102 STAT. 2268-42
PUBLIC LAW 100-461—OCT. 1, 1988 EUMINATION OF THE SUGAR QUOTA ALLOCATION OF PANAMA
7 USC 3602 "^ote-
SEC. 565. (a) IN GENERAL. — Notwithstanding any other provision of law, no sugars, sirups, or molasses that are products of Panama may be imported into the United States after the date of enactment of this Act during any period for which a limitation is imposed by authorities provided under any other law on the total quantity of sugars, sirups, and molasses that may be imported into the United States: Provided, That such products may be imported after the beginning of the last week of any quota year if the President certifies that for the entire duration of the quota year, freedom of the press and other constitutional guarantees, including due process of law, have been restored to the Panamanian people. (b) REALLOCATION OF QUOTA AMOUNTS.—For any quota year for which the President does not certify for the entire duration of the quota year, freedom of the press and all other constitutional guarantees, including due process of law, have been restored to the Panamanian people, no later than the last week of such quota year, the United States Trade Representative shall reallocate among other foreign countries the quantity of sugar, sirup, and molasses products of Panama that could have been imported into the United States before the date of enactment of this Act under any limitation imposed by other law on the total quantity of sugars, sirups, and molasses that may be imported into the United States during any period. (c) CERTIFICATION.—The provisions of subsections (a) and (b), and the amendments made by subsection (c) of section 571 of the Foreign Operations, Export Financing, and Related Programs, Appropriations Act, 1988, shall cease to apply if the President certifies to Congress pursuant to section 564(a) of this Act. STINGERS I N THE PERSIAN GULF REGION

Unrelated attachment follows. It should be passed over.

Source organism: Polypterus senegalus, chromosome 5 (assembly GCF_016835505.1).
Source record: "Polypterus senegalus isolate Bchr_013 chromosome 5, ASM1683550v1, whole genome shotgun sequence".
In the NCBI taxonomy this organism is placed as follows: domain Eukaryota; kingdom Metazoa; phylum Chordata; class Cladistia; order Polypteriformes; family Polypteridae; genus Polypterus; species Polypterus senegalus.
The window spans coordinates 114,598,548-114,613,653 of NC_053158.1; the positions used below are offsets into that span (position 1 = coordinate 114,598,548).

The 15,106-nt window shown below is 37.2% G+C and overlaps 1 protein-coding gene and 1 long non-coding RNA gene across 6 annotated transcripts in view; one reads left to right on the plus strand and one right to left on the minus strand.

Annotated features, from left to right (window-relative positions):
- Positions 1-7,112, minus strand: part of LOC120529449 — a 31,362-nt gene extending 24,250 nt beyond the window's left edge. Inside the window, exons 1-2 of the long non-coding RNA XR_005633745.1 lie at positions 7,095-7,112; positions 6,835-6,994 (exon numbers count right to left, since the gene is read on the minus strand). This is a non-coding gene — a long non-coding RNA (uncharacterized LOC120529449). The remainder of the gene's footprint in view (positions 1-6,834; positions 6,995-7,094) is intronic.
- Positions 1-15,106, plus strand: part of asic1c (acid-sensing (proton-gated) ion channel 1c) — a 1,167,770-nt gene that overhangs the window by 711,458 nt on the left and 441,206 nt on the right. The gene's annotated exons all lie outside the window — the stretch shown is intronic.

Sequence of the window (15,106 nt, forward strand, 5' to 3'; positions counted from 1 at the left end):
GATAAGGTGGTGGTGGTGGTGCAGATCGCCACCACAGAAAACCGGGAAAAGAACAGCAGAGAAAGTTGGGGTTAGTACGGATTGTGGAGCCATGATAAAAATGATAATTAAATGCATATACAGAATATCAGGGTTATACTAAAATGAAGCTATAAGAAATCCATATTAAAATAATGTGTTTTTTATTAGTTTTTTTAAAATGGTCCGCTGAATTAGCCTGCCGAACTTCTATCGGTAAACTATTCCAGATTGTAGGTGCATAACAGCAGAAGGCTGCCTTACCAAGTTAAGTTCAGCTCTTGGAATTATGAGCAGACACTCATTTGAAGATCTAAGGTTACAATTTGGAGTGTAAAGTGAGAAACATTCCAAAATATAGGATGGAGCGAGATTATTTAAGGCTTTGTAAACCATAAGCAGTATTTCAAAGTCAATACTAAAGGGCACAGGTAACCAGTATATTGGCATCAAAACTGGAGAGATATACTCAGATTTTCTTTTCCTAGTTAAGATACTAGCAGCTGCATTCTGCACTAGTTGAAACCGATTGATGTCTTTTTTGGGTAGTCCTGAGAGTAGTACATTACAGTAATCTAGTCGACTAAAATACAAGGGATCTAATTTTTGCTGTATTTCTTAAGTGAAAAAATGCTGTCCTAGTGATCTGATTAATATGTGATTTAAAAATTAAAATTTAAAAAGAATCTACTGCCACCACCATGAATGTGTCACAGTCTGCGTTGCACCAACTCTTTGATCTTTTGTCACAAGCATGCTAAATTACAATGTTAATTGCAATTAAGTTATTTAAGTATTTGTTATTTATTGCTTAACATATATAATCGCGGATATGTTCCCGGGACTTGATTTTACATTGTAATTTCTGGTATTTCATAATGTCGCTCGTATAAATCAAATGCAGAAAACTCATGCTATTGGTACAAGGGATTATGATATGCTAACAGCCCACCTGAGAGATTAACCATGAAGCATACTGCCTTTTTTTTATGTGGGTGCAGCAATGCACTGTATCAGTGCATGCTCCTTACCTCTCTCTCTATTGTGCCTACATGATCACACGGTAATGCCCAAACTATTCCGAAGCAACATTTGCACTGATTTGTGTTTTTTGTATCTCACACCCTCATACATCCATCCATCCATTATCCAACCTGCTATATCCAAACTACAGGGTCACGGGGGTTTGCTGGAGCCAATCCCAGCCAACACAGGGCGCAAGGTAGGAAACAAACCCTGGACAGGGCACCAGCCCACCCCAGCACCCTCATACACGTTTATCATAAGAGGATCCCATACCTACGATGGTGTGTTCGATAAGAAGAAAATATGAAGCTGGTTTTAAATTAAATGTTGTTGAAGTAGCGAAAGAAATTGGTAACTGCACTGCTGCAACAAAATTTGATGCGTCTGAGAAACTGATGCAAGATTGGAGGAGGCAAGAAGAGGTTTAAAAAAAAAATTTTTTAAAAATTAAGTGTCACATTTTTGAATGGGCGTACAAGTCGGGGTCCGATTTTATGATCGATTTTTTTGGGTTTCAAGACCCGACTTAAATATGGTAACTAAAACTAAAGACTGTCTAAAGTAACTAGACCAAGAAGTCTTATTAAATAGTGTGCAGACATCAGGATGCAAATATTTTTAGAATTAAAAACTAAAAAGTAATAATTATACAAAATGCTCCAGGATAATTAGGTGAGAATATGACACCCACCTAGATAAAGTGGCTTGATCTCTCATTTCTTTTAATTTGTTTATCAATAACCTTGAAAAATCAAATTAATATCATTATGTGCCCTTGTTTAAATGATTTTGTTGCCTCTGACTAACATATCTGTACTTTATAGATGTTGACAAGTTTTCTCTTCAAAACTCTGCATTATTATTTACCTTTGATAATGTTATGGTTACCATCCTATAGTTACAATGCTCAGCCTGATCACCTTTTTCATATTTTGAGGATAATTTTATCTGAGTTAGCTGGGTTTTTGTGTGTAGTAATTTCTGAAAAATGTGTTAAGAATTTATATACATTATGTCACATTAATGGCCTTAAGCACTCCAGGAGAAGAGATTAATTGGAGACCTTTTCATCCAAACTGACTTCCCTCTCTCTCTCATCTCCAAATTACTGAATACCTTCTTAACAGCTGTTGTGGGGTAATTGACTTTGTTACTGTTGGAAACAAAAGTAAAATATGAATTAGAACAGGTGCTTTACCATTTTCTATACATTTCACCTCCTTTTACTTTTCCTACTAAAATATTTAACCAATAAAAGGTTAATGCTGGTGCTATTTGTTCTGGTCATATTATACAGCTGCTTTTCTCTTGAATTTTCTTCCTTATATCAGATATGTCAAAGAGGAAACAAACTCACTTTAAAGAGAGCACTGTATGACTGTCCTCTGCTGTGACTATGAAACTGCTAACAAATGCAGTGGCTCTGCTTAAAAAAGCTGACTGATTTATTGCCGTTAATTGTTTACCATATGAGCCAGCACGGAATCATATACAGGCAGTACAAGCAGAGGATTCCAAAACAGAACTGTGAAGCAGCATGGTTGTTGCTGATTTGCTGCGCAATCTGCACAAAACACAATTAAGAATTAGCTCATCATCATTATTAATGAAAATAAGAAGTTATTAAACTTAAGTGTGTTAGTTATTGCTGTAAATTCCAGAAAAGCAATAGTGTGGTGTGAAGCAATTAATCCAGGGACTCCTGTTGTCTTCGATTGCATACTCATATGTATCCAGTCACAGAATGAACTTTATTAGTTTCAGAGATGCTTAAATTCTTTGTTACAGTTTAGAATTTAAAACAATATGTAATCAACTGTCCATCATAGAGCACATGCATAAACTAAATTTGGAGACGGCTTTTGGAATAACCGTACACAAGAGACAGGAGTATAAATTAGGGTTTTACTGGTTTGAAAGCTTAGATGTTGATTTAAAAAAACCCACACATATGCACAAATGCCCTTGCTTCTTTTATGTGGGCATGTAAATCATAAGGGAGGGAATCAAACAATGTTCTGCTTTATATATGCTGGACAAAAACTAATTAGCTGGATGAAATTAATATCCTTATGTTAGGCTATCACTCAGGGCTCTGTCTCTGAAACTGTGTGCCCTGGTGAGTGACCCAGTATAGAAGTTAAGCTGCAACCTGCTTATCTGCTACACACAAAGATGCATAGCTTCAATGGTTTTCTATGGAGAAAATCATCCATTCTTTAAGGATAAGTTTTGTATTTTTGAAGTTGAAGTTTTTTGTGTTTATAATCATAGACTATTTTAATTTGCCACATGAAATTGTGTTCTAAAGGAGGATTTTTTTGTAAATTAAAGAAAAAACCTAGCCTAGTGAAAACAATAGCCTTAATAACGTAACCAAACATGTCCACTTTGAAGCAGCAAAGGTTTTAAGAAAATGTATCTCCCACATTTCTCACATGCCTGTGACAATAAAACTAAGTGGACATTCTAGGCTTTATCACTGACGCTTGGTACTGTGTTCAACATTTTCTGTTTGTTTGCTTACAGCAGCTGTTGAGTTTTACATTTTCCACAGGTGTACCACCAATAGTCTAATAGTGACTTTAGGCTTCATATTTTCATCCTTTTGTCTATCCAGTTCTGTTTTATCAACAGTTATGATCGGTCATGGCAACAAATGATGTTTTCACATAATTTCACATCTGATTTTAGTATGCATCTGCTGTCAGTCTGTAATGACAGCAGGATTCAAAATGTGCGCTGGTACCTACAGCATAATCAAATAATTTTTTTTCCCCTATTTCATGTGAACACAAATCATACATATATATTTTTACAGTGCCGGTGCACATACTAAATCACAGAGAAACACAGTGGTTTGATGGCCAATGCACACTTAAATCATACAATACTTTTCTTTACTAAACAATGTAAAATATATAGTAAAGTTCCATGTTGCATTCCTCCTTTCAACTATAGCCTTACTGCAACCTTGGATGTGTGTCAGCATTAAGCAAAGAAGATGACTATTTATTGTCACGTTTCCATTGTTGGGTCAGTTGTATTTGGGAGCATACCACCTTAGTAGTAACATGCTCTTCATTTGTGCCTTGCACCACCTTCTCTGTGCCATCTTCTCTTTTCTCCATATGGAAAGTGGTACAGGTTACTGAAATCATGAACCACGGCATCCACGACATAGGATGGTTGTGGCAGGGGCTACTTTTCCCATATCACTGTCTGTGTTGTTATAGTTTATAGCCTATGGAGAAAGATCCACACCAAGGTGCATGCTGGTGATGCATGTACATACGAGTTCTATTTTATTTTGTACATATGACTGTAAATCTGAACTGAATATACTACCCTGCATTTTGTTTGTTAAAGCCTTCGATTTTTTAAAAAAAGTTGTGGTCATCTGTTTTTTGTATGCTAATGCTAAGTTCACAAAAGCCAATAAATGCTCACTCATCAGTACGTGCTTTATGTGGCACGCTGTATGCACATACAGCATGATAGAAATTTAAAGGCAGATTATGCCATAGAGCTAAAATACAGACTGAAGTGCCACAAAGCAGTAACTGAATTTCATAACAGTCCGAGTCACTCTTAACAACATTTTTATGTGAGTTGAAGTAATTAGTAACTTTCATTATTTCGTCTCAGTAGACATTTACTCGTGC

SEC. 566. (a) PROHIBITION.—Except as provided in subsection (b), no Stinger antiaircraft missiles may be provided, directly or indirectly, by sale, lease, grant or otherwise, during fiscal year 1989 to any country in the Persian Gulf region. (b) EXCEPTION.—Notwithstanding the prohibition in subsection (a), such missiles may be provided to Bahrain if the President certifies to Congress that— (1) such missiles are needed by the recipient country to counter an immediate air threat and/or to contribute to the protection of United States personnel, facilities or operations; (2) no other appropriate system is available from the United States; (3) the recipient agrees to safeguards as required in the Letter of Offer and Acceptance by the United States Government to protect against diversion; and (4) the recipient country has agreed to a United States buyback of all the remaining missiles and components which have not been destroyed or fired in order to return them to the possession and control of the United States when another United States air defense system which meets the military requirements can be made available or not more than 18 months from the date of enactment of the Foreign Operations, Export Financing, and Related Programs Appropriations Act, 1988.